Vesta Wealth

Client Login (WealthView) | Staff Login

News

Christmas scams – a 30% expected rise

As we approach Christmas, many official bodies have warned that scammers are likely to target more people – especially as they do their shopping or authorise larger payments from their bank accounts. Also, the Financial Conduct Authority (FCA), has warned that December is often a time when fraudsters offer “Christmas loans” – where they ask for an up-front fee, but never send the credit/loan. Below, our financial planning team at Vesta Wealth offers some thoughts on how to help protect yourself from financial scams this Christmas. 

We hope you find this article helpful. Please contact us if you would like to discuss your situation with your Financial Planner.

Types of scam

MoneyHelper is a government website which covers a range of financial issues. You can read about the many types of financial scams which are prevalent today, including investment scams, pension scams and authorised push payment fraud. Many of these scams exploit our tendency to trust certain sources of information or communications.  

Practice online safety

Of course, the websites you visit matter, with fraudsters able to perform online scams before you even arrive at a checkout page. Here, it is vital to follow essential safety steps – especially when submitting banking information:

  • Be careful about connecting to public WiFi networks, especially ‘open networks’ such as those often offered in cafes. This allows the hacker to position himself between you and the connection point, which means they could intercept your connection and infect your PC or smartphone. Instead, rely on your mobile data.
  • Use a VPN (virtual private network). This software lets you establish a private network – even across a public network. This enables you to send and receive data more securely.
  • Make sure you only visit trusted websites. In particular, look out for the ‘https’ prefix in the website’s address (not http). This is often displayed as a ‘green padlock’ in certain web browsers, and indicates a more secure connection.
  • Do not click on links in emails, text messages and other apps (e.g. social media) which look suspicious. Be especially wary if you do not know the sender. Sometimes, these links send you to a fraudulent web page which seeks to steal your information.

Take care with payments

The UK’s intelligence and security organisation – GCHQ – has warned that over 4,000 incidents have occurred where businesses have unwittingly leaked their customers’ financial information to hackers. At Christmas, the average person spends £355 on Christmas presents. One way to protect yourself, therefore, could be to put a small amount of money on a dedicated debit card for your Christmas spending – and only use this when shopping online. Alternatively, you could use a third-party app such as Apple Pay or PayPal. These steps can help protect your wider finances if you do, unfortunately, find yourself to be the victim of a scam.

However, you want to minimise this risk as much as possible, regardless! Here, be selective about the websites you use for Christmas shopping. For small businesses, you may even wish to contact the owners about their payment software – asking for assurances that it is up to date before you buy. Make it a habit to check your bank statements regularly in December, to keep an eye out for suspicious activity.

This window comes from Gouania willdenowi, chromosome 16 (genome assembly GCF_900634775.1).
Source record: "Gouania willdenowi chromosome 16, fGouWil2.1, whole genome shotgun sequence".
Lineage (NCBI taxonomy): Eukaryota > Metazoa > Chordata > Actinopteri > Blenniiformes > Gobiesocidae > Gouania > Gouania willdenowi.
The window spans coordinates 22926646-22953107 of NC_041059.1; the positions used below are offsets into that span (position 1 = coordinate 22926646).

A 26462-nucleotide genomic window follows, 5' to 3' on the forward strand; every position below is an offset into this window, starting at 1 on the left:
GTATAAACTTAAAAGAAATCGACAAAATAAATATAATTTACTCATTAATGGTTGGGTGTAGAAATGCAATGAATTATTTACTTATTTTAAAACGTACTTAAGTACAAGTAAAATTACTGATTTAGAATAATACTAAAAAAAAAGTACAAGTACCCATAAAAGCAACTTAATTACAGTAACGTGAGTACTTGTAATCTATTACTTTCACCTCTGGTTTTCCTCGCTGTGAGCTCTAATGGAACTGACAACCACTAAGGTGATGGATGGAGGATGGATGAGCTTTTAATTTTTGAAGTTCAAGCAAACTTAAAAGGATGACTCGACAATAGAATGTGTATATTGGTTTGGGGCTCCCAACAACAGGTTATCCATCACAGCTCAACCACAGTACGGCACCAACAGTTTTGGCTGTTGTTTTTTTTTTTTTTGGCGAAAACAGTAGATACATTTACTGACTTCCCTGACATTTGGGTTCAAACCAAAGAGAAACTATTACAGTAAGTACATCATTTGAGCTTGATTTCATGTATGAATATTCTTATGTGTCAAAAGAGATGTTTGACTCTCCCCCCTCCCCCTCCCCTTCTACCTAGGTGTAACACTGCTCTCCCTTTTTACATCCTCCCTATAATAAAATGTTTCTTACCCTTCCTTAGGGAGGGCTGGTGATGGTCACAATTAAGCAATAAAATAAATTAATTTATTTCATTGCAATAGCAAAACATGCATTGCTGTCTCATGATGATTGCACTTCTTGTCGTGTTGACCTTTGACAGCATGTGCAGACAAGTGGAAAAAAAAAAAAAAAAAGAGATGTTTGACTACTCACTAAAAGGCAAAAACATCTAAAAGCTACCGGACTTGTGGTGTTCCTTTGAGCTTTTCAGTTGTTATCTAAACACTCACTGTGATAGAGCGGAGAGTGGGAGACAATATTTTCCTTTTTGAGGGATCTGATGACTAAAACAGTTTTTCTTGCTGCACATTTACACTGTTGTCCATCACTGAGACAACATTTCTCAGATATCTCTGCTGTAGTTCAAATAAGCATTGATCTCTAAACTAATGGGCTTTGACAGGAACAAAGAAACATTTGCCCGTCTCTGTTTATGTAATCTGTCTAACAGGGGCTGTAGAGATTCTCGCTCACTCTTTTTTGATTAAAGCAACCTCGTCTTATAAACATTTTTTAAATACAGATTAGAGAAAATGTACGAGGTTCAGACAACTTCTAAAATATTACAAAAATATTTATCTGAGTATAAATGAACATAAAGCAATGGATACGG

Be mindful of scammer tactics

It is still possible to fall victim to a scammer when following the above suggestions – if you are not aware of common fraudulent tactics and red flags. Here, the FCA has offered some ideas to help consumers protect themselves, which we have summarised here:

  • Watch out for anyone offering you a loan at Christmas who also asks for an up-front fee. Banks, for instance, do not do this with credit cards; they take the initial risk themselves that the customer may not pay them back. Fraudsters, typically, do not take this risk.
  • Be careful of someone who pressures you to act fast. Often, the “loan” or other financial “opportunity” they offer will be presented as “time limited”, where you need to “act now” to take advantage of it. This is a classic red flag of a scam.
  • Scammers often ask people to keep quiet about the loan/opportunity they are offering. For instance, if someone talking to you claims to be from your bank, they might not want you to speak to other people in the bank to confirm what they are saying. 
  • Sometimes, scammers ask that you pay them via an unconventional method – such as using Bitcoin or other cryptocurrency. Or, they might ask you to pay into an account that seems unrelated to the company they claim to represent (e.g. an offshore account).

Invitation

Loan fee fraud was one of the most reported scams in December 2019, comprising 1 in 8 (12%) of all its scam reports. Please take care of yourselves this Christmas.

Here at Vesta Wealth, we want our clients to enjoy a restful time at Christmas – spending quality time with people they love and not worrying about their finances. We hope these ideas help you to navigate December’s spending commitments in a safe, responsible way.

If you would like to discuss your financial plan and retirement strategy, then we would love to hear from you. Get in touch with your Financial Planner here at Vesta Wealth in Cumbria, Teesside and across the North of England.

Reach us via:

t: 01228 210 137

e: [email protected] 

This content is for information purposes only. It should not be taken as financial or investment advice. To receive personalised, regulated financial advice regarding your affairs please consult your Financial Planner here at Vesta Wealth in Cumbria, Teesside and across the North of England.

If you are not already on our mailing list and would like to be added, please complete the form below:

* indicates required



View our privacy policy

December 14th, 2021